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By now, everyone is familiar with the bitter arguments that follow the release of any legendary weapon. There are always the petty squabbles over who should get it first, which class or spec gains the most benefit from it, even down so much as to who should be allowed to get the item at all. Beyond those things, there is always the riled-up PVP crowd. PVP doesn't offer itemization or choices to mirror or match legendary items by any means, and every legendary item has long been a must-have for any serious PVPer.

Basically, you have a legendary, you rock face without even questioning it; without one, well, you just better pray you end up matched on equal footing. Every legendary has done this, and each one has created a new controversy, yet no one ever gives any consideration to the opposing side of the game. Yes, legendaries come from PVE, and any raider can technically get one with dedication, but they have just as of an unbalancing impact on the raiding scene as they do the PVP-verse. This week, we'll be looking into those negative reactions.

Why legendary items are too important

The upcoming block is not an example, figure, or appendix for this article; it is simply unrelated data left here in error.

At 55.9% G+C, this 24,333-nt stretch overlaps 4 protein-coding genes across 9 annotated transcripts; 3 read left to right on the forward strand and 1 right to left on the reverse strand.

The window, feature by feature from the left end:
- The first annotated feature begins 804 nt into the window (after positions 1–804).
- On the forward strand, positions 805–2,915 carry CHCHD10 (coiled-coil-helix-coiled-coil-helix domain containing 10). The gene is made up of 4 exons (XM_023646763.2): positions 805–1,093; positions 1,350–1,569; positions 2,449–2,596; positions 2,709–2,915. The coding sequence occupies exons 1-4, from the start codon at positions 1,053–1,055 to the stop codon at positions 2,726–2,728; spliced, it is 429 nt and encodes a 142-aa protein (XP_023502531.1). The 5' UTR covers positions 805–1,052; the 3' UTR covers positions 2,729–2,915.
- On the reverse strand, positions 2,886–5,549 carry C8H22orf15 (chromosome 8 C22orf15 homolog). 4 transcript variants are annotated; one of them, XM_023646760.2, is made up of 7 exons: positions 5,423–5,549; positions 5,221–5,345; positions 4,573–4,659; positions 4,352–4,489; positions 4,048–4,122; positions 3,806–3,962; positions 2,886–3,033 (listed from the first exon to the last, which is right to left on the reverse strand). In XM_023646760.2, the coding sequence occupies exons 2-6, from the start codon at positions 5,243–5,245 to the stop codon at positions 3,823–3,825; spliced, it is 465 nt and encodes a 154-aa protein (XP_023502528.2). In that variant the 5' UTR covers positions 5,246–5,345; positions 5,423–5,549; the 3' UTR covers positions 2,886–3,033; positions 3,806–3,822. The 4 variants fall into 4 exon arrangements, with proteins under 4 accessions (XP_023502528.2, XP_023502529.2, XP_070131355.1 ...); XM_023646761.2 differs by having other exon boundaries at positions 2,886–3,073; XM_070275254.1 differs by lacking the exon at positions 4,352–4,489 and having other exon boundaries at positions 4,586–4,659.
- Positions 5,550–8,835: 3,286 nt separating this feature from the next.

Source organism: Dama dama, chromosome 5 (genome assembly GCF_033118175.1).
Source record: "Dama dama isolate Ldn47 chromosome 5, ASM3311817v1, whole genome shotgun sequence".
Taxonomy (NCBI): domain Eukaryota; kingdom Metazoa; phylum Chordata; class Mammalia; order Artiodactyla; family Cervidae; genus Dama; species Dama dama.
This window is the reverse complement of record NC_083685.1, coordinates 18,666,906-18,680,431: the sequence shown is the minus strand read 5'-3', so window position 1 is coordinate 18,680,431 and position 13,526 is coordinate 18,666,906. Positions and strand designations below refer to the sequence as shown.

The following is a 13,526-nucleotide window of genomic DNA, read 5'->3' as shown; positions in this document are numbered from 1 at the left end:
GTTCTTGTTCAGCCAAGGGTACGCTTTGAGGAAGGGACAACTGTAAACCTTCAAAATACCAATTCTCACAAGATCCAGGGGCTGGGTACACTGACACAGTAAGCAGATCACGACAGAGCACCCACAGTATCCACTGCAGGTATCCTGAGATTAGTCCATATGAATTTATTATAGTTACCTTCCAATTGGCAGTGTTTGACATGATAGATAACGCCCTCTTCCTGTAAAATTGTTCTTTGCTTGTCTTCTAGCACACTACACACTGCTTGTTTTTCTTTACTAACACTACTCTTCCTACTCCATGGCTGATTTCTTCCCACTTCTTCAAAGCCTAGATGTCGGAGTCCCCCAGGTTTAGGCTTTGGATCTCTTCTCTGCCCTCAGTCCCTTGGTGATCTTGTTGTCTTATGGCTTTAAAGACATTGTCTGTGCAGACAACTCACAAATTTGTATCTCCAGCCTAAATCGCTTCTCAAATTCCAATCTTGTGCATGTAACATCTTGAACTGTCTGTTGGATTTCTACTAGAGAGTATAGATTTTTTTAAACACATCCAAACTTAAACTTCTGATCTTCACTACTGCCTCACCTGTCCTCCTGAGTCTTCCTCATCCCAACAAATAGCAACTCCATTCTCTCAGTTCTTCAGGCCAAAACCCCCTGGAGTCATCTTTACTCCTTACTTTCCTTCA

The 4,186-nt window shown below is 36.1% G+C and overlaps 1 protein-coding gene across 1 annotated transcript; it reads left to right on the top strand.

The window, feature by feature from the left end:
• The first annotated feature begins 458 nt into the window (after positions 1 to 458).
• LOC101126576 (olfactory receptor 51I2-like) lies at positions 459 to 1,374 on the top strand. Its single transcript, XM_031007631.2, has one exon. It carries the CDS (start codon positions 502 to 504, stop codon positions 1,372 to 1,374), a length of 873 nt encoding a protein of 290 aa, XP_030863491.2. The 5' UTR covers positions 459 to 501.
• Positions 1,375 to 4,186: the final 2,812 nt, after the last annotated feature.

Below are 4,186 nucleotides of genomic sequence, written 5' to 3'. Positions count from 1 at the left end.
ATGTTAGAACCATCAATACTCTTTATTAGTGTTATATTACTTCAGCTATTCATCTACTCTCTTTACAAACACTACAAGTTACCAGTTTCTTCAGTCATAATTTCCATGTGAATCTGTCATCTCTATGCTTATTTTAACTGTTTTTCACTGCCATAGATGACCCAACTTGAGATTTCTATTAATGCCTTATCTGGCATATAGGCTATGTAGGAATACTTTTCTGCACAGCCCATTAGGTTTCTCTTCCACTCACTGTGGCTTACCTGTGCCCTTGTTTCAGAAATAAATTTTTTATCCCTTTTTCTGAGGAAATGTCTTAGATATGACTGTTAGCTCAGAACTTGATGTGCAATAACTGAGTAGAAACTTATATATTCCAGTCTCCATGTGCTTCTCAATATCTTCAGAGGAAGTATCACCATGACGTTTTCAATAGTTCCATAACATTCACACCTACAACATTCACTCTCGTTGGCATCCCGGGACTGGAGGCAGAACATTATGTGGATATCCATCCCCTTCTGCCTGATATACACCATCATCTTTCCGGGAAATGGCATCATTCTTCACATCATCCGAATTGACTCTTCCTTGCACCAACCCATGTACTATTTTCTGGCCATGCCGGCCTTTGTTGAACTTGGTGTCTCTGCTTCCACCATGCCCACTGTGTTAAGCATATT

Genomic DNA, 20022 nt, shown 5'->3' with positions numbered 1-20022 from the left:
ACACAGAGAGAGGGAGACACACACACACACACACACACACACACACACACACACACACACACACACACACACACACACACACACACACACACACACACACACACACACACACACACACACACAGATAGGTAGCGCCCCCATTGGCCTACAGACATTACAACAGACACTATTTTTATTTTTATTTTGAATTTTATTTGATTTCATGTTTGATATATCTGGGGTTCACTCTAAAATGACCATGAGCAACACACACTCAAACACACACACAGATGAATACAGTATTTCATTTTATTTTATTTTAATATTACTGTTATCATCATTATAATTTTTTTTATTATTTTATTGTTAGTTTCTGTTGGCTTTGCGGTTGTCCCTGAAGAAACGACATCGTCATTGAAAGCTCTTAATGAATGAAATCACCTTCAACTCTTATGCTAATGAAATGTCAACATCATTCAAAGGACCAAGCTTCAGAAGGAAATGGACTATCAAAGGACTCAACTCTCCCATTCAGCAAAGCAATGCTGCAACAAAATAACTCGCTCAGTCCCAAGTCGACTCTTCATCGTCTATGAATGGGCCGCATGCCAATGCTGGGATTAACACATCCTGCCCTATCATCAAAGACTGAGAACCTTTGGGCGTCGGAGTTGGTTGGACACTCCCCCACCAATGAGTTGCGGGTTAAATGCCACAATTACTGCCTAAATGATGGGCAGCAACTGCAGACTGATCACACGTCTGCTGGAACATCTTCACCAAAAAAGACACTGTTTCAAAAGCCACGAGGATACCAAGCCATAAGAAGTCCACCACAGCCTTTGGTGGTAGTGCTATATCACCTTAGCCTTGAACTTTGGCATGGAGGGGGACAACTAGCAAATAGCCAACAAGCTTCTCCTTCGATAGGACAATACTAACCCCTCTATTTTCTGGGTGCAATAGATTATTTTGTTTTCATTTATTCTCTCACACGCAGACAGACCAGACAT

Every raid encounter in the game is exactingly balanced, or at least it is attempted to be balanced, particularly those that are designed to be DPS checks. Baleroc is a great example of this type of encounter design; it has a tight enrage timer and few mechanical hiccups to dampen damage, and it boils down mostly to whether you can beat the enrage timer. Skill, of course, is a factor in all of this, as it always is. In fact, performing a rotation perfectly accounts for far more damage than most of what your raw gear contributes to. Brian Wood in Scattered Shots and myself in Shifting Perspectives have both showed how missing casts or cooldowns even by only fractions of seconds here and there can accrue to more DPS lost than is gained from gemming, glyphing, or talents. Skill is always the largest contributor to DPS, yet legendary items can throw a wrench in that balance.